6:31 AM GMT on October 27, 2007
909. UYA 3:39 AM GMT on October 27, 2007
"While I do trust the QS for outlining a circulation....I'm not a big believer in the ability of a microwave measurement of foam on the ocean's surface for an accurate wind measurement.
Just a personal problem I have.
"

From:
Recent Successes in the EOS Program: Needed Research on Unanswered Questions About These Spacecraft and What They Can Do"

Willard Pierson — Professor, New York City College
March 13, 2002

Abstract
The EOS (or the Earth Observing System) program has had a number of very import successes during the past few years. Some are (1) the ability to predict the tides for the deep ocean to within 2 cm rms, (2) the measurement of the winds by means of QuickSCAT within undoubtedly an error of less than 2 m/s rms for the range of wind speeds from 3 to 20 m/s or 10% rms for winds from 20 m/s to 30 m/s...
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945. UYA
6:02 AM GMT on October 27, 2007
Here's the infamous anticyclone yacked about on here all afternoon.
It is now associated with the semi-permanent low pressure area in the SW Carib.
I gotta see this area develop....oh...I really want to see that!


IT IS NOT EASY ATTRIBUTE ANY SPECIFIC
AMOUNT OF CONVECTIVE PRECIPITATION TO THIS WAVE ALONE. STRONG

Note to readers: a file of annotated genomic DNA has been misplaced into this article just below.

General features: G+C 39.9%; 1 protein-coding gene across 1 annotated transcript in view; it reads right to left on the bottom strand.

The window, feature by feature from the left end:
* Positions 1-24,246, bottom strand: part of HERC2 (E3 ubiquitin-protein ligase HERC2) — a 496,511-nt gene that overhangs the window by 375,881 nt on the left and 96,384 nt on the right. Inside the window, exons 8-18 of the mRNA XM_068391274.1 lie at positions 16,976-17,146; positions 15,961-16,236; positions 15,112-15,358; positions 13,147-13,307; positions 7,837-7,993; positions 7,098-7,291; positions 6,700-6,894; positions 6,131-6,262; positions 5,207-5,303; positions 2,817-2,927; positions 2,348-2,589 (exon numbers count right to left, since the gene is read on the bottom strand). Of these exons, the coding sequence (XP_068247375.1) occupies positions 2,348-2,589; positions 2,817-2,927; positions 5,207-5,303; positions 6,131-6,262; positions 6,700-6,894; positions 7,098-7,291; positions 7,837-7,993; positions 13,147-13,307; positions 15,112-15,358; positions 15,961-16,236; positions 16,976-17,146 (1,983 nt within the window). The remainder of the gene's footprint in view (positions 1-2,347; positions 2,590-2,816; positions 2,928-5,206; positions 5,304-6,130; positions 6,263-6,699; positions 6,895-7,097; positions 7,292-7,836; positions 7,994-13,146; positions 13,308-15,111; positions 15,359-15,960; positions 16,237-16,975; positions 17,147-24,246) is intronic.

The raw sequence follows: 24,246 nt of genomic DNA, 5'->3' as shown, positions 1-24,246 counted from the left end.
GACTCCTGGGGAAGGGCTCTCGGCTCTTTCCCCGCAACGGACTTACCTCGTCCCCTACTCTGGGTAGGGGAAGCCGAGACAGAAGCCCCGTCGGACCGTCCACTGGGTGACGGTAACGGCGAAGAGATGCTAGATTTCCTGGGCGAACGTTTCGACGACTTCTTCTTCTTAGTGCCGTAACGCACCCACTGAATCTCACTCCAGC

SHOWERS/THUNDERSTORMS FROM 9N TO 10N BETWEEN 76W AND 78W JUST
NORTH OF THE GULF OF URABA OF COLOMBIA IS IN AN AREA OF BROAD
LOW TO MIDDLE LEVEL CYCLONIC FLOW WITH AN UPPER LEVEL
ANTICYCLONIC CIRCULATION CENTER ON TOP OF IT...AIDING
IN THE DEVELOPMENT OF PRECIPITATION.
944. UYA
5:46 AM GMT on October 27, 2007
Well CARCAH can task anything they want.....and then cancel it tomorrow morning if they want.
We'll see what gets flown and when.
943. JLPR
5:44 AM GMT on October 27, 2007
umm that wave is looking active with nice convection
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942. stormybil
5:38 AM GMT on October 27, 2007
looks like they going out on sunday

TROPICAL CYCLONE PLAN OF THE DAY (TCPOD)
VALID 27/1100Z TO 28/1100Z OCTOBER 2007
TCPOD NUMBER.....07-154

I. ATLANTIC REQUIREMENTS
1. NEGATIVE RECONNAISSANCE REQUIREMENTS.
2. SUCCEEDING DAY OUTLOOK: POSSIBLE LOW LEVEL
INVEST NEAR 16.5N 75.0W AT 28/1800Z.
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941. UYA
5:38 AM GMT on October 27, 2007
AN ATLANTIC OCEAN TROPICAL WAVE IS ALONG 37W SOUTH OF 14N MOVING
WEST 10 TO 15 KT. THIS WAVE IS MOVING THROUGH THE AREA OF AN
UPPER LEVEL RIDGE. SCATTERED STRONG SHOWERS/THUNDERSTORMS FROM
9.5N TO 10.5N BETWEEN 36W AND 38W. ISOLATED MODERATE SHOWERS
WITHIN A 30 NM RADIUS OF 8N38.5W.
940. JLPR
5:34 AM GMT on October 27, 2007
so whats that near 10n 38w?
looking interesting
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939. UYA